Dawson doing this thing.

Now that you’re caught up on the history of Family Feud, The Associated Press released survey findings this week from a AP-NORC Center for Public Affairs Research poll that shows Americans are more interested in reducing their energy bills and energy use than taking a vacation. This could be a result of more families across the U.S. facing new hardships, but the realization that being energy-efficient can save people money is excellent.  The results found that nearly 9 in 10 people said they had taken some action in the last year to save energy (that’s music to my ears).  Smaller steps, such as turning off the lights, turning down the heat, installing more energy-saving appliances and driving less, were the more common ways respondents said they chose to reduce energy in the last year.  Small steps can have huge savings.  My own sister simply unplugged all the electronics when they were not in use in my family’s house for one month and saved $100!  Now it’s a common habit.  Renewable energy from our land’s resources such as wind and solar are increasingly becoming more popular (stay tuned on a post for affordable solar panels), and can be a great source of energy because they won’t run out, such as natural gas or crude oil.  Small steps go a long way, especially when everyone is doing it.  Cheers.

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Spring and summer times call for outdoor trekking.  And because we’ll all be outside a little more often (except us east coasters during a humid apocalypse) now, I’d like to introduce a new segment called “Spotted on the Streets.”  Every couple of weeks I’ll share sustainable things spotted on the streets that are Green Light approved.  And because things are only fun when they’re interactive, if you see anything you like, take a photo on your smartphone (you don’t have a smartphone?!) and send it to me at thagreenlight@gmail.com.  Make sure to tell me where you found it and then you can be apart of this blog (I promise you’ll get credit)!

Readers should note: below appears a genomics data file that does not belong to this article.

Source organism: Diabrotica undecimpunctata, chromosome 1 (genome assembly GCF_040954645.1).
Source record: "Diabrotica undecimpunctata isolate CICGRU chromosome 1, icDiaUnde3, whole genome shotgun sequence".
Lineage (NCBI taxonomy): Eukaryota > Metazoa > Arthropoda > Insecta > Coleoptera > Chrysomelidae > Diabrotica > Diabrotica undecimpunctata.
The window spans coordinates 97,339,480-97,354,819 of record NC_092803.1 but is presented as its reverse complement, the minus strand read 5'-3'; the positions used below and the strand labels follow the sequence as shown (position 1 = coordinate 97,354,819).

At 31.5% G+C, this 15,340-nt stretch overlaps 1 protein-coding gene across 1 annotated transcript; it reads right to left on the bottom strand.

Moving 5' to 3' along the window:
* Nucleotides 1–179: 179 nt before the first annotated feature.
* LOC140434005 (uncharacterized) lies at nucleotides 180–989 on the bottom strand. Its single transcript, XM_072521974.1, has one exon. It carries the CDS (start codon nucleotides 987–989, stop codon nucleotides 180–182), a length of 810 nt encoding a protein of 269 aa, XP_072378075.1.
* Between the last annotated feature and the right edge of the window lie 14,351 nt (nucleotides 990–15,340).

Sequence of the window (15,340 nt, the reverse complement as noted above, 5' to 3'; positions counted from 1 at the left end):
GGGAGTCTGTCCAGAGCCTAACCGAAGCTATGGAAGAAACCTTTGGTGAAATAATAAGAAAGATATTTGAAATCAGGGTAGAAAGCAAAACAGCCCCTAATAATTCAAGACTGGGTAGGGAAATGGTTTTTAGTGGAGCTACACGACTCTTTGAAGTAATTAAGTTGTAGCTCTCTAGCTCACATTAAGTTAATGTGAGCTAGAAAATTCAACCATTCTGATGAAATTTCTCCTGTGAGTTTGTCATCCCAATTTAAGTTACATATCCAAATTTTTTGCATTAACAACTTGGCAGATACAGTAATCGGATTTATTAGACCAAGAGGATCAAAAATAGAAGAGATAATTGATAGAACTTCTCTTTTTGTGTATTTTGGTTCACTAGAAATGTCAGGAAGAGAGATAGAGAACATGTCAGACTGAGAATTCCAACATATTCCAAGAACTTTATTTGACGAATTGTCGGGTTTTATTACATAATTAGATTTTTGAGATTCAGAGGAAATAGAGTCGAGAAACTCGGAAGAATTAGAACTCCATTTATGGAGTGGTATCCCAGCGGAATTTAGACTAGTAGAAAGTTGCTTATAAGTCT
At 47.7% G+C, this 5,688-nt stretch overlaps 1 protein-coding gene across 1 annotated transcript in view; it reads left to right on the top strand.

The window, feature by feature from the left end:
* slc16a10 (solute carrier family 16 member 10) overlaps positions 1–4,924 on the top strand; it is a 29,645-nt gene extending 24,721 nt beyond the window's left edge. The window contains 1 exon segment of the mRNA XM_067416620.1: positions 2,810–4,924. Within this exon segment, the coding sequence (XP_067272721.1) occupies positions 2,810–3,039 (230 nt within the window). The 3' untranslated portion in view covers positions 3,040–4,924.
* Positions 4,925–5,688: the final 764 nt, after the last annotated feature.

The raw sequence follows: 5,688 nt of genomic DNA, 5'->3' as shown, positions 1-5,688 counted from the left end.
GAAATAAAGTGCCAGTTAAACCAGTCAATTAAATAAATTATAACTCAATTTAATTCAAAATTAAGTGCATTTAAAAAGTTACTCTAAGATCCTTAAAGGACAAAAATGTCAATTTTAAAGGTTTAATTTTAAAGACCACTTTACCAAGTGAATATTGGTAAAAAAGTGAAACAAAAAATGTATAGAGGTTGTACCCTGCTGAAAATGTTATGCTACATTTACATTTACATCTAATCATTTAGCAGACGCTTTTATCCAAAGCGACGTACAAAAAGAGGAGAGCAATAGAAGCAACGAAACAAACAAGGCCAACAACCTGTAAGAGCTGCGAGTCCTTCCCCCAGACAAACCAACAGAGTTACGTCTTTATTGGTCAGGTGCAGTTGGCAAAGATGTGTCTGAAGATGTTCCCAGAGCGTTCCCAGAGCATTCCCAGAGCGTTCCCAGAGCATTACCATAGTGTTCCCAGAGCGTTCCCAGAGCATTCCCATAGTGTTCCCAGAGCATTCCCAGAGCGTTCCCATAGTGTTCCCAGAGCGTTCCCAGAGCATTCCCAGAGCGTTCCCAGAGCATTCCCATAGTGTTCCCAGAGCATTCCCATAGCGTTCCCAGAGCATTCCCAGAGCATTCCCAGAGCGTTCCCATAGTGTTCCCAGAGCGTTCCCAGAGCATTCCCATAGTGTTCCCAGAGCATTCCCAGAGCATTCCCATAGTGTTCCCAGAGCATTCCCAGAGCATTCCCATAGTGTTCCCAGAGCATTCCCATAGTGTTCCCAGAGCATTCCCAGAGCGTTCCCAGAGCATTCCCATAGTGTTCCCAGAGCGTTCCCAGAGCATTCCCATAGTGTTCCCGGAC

Congrats Pepsi on your new hybrid fleet. Forget Diet Coke. Downtown D.C.

An electronics deconstruction business spotted in a Capitol Hill neighborhood. This is how all electronics should be recycled. Check out their website and other businesses like Staples and Best Buy who also recycle electronics.

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California is leading the way, once again.  The City of Los Angeles is about to ban the plastic bag…

Maybe the greatest film of all time

San Jose, Long Beach, Berkeley, Malibu, and San Francisco have already banned plastic bags making plastic bag fees sound like an ancient practice (they’re pretty strict about the 5 cent fee here in D.C.).  Yes, plastic bags can be helpful on a grocery run, as a smaller garbage bag, and clean up your furry friend, but like so many things that we’ve done here in the U.S., plastic bags started showing up everywhere and then we made a mess.  They began to show up in our beaches affecting wildlife and in our streets affecting runoff flows.

Put that bag down birdman

In L.A., if you forget your reusable bag you have the option for a 10 cent paper bag, and that’s per bag.  The phrase “paper or plastic” will be a slogan for the history books.  Most groceries today even give you a discount for bringing your reusable bags.  Don’t forget to clean and wash your reusable bags too, I’ve heard they collect some interesting things after several uses.

And it never hurts to carry a sandwich, snacks, or your lunch in your hands without a bag at all.  When I don’t have lunch, I usually go to a nearby Au Bon Pain (somehow they have fifteen locations in a three block radius) and the cashier knows me there.  By habit she asks all the customers if they would like a bag and she asks me as well; now, she doesn’t even ask if I want a bag or corrects herself because she knows I don’t like/need a bag and that I’ll carry it in my hands.  In other trips for small items I find myself giving back a bag and saying “save a bag”.  I like never having to worry that a reusable bag is going to rip.  Sometimes I grab reusable bags from places I visit, such as my recent $1.99 purchase for a scenic Yosemite bag.  So, do you part and “save a bag”.  Cheers.